IFPRI’s recent publication is aptly subtitled Lessons for the Future. The comprehensive analysis examines seven success stories including cassava (Nigeria), cotton (Mali), horticulture (Kenya) and dairying (E. Africa). The team of consultants has reviewed the historical, cultural and environmental influences that enabled these encouraging developments.
There is a short and informative video at http://www.ifpri.org/publication/successes-african-agriculture-1 and an editorial review from which I quote:
Successes in African Agriculture investigates how to reverse this decline. Instead of cataloging failures, as many past studies have done, this book identifies episodes of successful agricultural growth in Africa and identifies processes, practices, and policies for accelerated growth in the future. The individual studies follow developments in, among other areas, the farming of maize in East and Southern Africa, cassava across the middle belt of Africa, cotton in West Africa, horticulture in Kenya, and dairying in East Africa.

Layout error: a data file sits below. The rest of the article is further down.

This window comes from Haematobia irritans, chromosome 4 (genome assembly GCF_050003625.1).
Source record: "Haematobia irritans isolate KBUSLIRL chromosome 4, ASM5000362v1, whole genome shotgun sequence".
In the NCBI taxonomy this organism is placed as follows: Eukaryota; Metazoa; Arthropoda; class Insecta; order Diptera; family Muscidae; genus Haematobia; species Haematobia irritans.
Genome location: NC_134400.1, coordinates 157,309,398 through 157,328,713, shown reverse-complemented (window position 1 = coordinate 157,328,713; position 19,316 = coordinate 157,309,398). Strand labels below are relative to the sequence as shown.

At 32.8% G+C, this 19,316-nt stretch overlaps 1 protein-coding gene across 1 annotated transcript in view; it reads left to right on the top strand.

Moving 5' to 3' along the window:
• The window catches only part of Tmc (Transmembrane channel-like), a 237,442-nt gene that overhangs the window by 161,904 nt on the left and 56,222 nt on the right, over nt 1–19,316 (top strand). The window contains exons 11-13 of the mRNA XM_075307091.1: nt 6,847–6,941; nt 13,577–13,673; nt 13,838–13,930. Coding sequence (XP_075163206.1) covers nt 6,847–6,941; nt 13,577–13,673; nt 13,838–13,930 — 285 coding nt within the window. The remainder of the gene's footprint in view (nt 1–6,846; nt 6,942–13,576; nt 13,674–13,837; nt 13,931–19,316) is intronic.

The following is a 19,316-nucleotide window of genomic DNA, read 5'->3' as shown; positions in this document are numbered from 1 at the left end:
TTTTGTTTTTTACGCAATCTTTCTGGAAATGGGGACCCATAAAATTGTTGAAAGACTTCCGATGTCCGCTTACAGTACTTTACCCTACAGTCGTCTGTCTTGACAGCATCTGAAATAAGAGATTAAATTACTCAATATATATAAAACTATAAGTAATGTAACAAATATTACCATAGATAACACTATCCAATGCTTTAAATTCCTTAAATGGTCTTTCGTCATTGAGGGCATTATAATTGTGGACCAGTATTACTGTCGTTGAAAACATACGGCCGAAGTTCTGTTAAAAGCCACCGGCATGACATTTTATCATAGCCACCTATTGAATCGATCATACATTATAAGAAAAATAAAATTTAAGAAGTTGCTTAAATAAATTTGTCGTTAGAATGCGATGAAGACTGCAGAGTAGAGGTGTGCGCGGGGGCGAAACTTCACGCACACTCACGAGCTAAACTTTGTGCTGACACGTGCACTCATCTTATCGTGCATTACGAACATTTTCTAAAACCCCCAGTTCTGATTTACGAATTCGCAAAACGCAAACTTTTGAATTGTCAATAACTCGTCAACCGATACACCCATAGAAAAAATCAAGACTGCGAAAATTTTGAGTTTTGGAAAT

Drawing on these case studies and on consultations with agricultural specialists and politicians from across sub—Saharan Africa — undertaken in collaboration with the African Union’s New Partnership for Africa’s Development — the contributors identify two key determinants of positive agricultural performance: agricultural research to provide more productive and sustainable technologies to farmers and a policy framework that fosters market incentives for increasing production. The contributors discuss how the public and private sectors can best coordinate the convergence of both factors.
The book is well researched, well written and extremely informative.
Post written by Peter Bloch, consultant to CAS-IP